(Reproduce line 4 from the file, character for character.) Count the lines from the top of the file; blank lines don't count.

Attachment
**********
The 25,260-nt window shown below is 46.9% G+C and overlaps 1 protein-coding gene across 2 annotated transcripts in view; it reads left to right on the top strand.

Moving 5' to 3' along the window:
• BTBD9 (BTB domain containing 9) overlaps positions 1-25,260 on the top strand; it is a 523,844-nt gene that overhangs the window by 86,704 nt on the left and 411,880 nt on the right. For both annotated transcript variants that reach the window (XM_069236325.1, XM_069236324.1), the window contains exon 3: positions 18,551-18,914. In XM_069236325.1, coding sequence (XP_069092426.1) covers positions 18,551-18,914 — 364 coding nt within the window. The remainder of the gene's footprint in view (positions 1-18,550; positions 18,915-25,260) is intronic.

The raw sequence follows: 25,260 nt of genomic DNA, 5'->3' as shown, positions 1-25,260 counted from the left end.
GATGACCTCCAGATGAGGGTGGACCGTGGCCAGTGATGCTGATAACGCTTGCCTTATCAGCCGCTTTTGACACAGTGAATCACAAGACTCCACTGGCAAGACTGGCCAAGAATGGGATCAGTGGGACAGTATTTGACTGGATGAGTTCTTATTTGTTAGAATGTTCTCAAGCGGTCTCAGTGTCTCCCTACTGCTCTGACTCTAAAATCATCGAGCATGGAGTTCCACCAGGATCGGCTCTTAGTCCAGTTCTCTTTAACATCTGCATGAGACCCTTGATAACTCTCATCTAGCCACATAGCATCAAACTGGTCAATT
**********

The raw sequence follows: 25,260 nt of genomic DNA, 5'->3' as shown, positions 1-25,260 counted from the left end.